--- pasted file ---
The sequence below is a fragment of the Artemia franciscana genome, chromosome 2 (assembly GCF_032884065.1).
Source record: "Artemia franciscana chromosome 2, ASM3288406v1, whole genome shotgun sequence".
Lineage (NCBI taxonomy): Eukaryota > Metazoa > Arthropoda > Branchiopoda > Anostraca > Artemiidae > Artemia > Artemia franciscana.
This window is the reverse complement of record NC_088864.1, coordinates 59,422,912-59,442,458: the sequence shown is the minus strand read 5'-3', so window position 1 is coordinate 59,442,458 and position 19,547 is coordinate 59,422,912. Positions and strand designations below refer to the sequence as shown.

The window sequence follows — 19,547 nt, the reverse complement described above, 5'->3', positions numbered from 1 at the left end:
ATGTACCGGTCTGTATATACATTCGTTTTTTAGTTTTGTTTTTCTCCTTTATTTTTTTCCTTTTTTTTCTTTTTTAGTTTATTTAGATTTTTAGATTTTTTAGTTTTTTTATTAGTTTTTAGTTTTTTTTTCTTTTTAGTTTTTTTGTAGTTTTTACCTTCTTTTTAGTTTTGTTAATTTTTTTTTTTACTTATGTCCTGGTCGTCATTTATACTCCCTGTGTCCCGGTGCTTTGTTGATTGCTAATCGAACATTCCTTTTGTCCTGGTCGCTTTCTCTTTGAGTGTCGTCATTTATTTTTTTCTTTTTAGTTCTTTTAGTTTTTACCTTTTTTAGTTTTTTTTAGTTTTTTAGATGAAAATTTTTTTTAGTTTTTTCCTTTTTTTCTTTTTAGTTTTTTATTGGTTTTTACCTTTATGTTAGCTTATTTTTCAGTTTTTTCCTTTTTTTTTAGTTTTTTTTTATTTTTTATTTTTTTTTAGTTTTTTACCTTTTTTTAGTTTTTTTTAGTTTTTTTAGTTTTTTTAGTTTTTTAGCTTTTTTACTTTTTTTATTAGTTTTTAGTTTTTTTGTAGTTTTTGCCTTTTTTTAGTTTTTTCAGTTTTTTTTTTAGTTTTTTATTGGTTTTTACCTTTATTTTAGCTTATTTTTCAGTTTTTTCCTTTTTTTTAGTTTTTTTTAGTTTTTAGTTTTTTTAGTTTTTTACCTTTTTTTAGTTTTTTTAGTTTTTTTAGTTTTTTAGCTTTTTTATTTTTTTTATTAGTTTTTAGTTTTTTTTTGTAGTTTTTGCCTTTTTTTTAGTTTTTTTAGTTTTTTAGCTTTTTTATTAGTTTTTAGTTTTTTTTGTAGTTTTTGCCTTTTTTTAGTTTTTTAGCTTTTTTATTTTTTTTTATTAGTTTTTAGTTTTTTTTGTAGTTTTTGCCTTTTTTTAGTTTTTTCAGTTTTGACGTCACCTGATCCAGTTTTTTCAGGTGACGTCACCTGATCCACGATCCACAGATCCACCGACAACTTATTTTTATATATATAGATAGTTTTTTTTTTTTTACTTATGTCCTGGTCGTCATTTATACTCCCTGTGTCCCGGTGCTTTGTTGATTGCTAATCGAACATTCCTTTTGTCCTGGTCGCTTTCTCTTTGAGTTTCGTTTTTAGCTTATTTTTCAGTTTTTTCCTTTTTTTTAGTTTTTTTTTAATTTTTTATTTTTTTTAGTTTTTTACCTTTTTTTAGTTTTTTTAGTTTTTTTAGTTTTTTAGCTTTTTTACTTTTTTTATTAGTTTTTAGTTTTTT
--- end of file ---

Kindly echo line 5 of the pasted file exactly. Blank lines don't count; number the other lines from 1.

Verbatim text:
The window sequence follows — 19,547 nt, the reverse complement described above, 5'->3', positions numbered from 1 at the left end: